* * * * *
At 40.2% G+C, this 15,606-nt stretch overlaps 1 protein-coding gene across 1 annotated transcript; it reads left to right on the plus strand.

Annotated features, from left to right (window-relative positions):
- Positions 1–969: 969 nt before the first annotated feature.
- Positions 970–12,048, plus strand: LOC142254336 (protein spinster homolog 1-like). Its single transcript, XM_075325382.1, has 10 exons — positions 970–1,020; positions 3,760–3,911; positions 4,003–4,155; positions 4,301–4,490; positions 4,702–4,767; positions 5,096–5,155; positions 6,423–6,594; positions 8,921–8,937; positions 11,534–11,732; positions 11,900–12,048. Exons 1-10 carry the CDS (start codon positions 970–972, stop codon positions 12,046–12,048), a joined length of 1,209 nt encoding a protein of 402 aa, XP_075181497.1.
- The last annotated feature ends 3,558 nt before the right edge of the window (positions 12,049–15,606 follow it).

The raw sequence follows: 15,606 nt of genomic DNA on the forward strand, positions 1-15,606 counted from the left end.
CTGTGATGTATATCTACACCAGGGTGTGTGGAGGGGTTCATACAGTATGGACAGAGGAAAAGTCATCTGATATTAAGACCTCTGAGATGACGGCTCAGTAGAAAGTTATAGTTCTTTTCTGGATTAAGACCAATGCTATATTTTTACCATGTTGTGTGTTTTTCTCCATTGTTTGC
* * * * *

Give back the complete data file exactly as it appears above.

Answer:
At 40.2% G+C, this 15,606-nt stretch overlaps 1 protein-coding gene across 1 annotated transcript; it reads left to right on the plus strand.

Annotated features, from left to right (window-relative positions):
- Positions 1–969: 969 nt before the first annotated feature.
- Positions 970–12,048, plus strand: LOC142254336 (protein spinster homolog 1-like). Its single transcript, XM_075325382.1, has 10 exons — positions 970–1,020; positions 3,760–3,911; positions 4,003–4,155; positions 4,301–4,490; positions 4,702–4,767; positions 5,096–5,155; positions 6,423–6,594; positions 8,921–8,937; positions 11,534–11,732; positions 11,900–12,048. Exons 1-10 carry the CDS (start codon positions 970–972, stop codon positions 12,046–12,048), a joined length of 1,209 nt encoding a protein of 402 aa, XP_075181497.1.
- The last annotated feature ends 3,558 nt before the right edge of the window (positions 12,049–15,606 follow it).

The raw sequence follows: 15,606 nt of genomic DNA on the forward strand, positions 1-15,606 counted from the left end.
CTGTGATGTATATCTACACCAGGGTGTGTGGAGGGGTTCATACAGTATGGACAGAGGAAAAGTCATCTGATATTAAGACCTCTGAGATGACGGCTCAGTAGAAAGTTATAGTTCTTTTCTGGATTAAGACCAATGCTATATTTTTACCATGTTGTGTGTTTTTCTCCATTGTTTGC